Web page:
Inside the industry: Why racing doesn't sell cars
7 Juillet 2020 - autocar
F1's influence may be huge, but its costs are increasingly hard to justify by the people that controls the coffers
'Win on Sunday, sell on Monday' has underpinned many a motorsport programme over the years, be it a mega-bucks manufacturer-backed Formula 1, Le Mans or world rally team or a more realistic dealer-supported national race or rally squad.
If it seems naive today to think that those six words could convince a mega-bucks industry to write cheques in support of sporting excellence, flick through pictures from the 1960s and you'll soon get a sense that it was both persuasive and pervasive. Of course, as the world has evolved so too has the significance of the phrase. Today, motorsport budgets are typically controlled by marketers – an extension of their advertising budgets, if you like, and talked about in terms of the benefits of relationship building, positive sentiment analysis and brand awareness.
They will produce reams of analysis in support of all those things. I know, because I once read a document justifying why Infiniti was spending $30 million a year putting a sticker on cars it didn't power. Cynical I may have been, but there was an evident logic to it compared with spending $200m as an actual manufacturer.
While Ferrari without F1 is unthinkable, you don't have to go far down the chain to realise that motorsport soon becomes expendable. Right now, even the dominant F1 force of the decade, Mercedes, is having to justify its involvement as being cost neutral, thanks to TV, sponsor and engine supply income, not because it sells cars. I've no doubt that F1 provides significant exposure for the brand, and sways many a potential Audi or BMW buyer its way, but it would take a huge amount of swagger to claim that alone justifies its involvement.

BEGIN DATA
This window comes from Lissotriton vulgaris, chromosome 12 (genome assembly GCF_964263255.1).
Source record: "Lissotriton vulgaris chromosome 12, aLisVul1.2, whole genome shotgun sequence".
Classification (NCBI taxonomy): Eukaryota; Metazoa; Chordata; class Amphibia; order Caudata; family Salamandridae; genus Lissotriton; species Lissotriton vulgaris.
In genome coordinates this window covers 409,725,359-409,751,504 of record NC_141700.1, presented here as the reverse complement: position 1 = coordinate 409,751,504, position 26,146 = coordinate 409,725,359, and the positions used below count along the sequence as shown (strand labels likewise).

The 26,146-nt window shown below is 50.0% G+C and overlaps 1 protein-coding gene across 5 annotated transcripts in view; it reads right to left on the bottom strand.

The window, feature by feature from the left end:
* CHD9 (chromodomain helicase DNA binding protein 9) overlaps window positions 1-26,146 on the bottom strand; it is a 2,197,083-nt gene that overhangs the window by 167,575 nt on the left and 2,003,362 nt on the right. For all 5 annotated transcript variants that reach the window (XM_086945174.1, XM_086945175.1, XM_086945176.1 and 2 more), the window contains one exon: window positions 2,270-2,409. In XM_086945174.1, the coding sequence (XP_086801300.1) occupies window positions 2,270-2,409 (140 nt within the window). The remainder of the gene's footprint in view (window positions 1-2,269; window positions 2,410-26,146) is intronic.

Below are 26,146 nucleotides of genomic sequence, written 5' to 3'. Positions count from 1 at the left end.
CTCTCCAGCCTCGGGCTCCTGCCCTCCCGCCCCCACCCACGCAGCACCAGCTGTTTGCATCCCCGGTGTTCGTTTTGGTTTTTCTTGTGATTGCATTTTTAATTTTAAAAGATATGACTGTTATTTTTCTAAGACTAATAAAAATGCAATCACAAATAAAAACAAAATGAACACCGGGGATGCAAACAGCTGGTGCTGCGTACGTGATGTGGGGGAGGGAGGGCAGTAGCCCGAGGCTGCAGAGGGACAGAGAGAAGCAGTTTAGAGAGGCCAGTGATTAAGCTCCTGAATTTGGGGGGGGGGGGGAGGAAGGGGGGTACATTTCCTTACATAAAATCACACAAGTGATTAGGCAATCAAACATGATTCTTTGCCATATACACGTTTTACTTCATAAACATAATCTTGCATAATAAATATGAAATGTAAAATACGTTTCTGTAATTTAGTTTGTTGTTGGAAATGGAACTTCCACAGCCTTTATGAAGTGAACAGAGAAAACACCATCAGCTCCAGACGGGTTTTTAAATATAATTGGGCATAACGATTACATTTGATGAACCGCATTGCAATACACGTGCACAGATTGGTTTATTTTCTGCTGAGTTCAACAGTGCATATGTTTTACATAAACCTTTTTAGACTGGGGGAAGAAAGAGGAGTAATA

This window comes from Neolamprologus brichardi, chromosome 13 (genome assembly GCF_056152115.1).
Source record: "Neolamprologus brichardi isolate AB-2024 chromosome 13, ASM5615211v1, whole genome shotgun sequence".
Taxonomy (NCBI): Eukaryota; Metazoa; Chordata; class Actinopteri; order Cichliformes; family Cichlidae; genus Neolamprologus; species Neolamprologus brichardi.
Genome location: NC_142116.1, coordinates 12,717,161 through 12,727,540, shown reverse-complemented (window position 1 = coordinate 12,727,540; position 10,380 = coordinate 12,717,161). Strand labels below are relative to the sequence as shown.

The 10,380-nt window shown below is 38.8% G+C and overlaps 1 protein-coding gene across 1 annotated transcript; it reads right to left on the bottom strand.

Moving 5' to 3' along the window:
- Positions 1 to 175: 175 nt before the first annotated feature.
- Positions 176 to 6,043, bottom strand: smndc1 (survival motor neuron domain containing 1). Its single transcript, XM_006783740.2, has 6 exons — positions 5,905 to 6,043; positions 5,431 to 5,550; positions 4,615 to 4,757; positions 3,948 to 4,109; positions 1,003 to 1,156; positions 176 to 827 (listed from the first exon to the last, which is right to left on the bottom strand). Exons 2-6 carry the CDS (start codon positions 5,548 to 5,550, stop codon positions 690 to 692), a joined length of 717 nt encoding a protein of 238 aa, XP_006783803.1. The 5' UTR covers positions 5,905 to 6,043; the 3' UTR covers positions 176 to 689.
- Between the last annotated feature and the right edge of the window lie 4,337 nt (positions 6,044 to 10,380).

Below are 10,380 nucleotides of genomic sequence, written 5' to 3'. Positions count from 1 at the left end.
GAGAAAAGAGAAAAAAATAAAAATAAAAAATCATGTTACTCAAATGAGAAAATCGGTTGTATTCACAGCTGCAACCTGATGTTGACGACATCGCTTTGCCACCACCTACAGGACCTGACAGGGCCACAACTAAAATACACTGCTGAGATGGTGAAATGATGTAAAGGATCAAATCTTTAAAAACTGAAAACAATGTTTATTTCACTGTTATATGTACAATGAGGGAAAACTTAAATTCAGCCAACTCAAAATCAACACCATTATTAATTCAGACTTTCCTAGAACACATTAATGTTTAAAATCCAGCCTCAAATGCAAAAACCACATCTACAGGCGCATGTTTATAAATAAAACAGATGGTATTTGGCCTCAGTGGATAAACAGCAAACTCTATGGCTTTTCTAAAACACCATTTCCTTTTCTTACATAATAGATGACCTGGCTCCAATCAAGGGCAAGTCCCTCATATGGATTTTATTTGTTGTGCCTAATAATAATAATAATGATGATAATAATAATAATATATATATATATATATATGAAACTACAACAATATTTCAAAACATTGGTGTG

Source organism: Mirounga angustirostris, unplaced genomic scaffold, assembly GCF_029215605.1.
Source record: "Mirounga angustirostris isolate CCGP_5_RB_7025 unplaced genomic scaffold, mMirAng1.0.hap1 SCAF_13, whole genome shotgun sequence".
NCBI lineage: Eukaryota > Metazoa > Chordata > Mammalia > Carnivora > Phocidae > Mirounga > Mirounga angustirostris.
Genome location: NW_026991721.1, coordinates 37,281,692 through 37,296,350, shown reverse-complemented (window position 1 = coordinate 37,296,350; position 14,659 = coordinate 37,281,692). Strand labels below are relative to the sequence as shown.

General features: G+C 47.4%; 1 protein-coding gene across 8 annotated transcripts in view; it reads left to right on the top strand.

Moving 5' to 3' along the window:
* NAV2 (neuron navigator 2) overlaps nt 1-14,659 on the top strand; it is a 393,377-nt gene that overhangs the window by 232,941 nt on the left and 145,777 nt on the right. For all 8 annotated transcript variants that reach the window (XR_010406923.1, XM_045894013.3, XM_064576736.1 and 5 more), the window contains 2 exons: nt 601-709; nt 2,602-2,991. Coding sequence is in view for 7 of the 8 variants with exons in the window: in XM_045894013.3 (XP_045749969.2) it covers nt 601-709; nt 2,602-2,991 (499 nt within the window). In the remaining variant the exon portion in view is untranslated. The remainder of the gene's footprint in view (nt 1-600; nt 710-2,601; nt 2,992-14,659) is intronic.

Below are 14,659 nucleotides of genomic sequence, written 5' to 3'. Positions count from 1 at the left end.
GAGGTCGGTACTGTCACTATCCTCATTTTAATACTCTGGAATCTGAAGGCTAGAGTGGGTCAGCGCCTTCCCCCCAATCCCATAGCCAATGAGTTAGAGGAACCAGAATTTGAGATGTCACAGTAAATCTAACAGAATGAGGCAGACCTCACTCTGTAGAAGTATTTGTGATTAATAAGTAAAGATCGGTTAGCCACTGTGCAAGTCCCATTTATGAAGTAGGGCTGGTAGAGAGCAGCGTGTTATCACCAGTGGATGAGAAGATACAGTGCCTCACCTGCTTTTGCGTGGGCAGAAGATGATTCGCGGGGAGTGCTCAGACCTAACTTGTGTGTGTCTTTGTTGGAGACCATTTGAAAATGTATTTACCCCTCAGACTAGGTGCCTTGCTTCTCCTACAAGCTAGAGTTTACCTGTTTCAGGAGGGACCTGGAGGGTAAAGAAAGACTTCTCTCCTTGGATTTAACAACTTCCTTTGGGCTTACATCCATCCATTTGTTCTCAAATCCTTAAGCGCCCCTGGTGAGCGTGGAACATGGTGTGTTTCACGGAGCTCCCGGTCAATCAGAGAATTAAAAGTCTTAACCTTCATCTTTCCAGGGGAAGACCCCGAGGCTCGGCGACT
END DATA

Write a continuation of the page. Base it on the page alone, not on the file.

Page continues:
There is also a deeper issue here. Burning fossil fuels is an anachronism, developing high-performance hybrids costly and launching all-electric championships too costly, complex and compromising to many of the elements of the sport that make it appeal in the first place. Formula E's fans may disagree, but they total tens, maybe hundreds, of thousands rather than millions – certainly not enough to justify the cost long term.
Maybe there is one way out. What if the big brains and big budgets of the top-level championships stopped pandering to the latest powertrain trends and instead focused on prolonging the current ones? Today, synthetic fuel – essentially a damage-free version of petrol or diesel – is an expensive reality, but with the right focus, it could be a cost-effective secret to not only keeping today's engines running but also tomorrow's, all cleanly, economically and without the need for a wholesale infrastructure change. Then motorsport really would have a platform from which to shout again.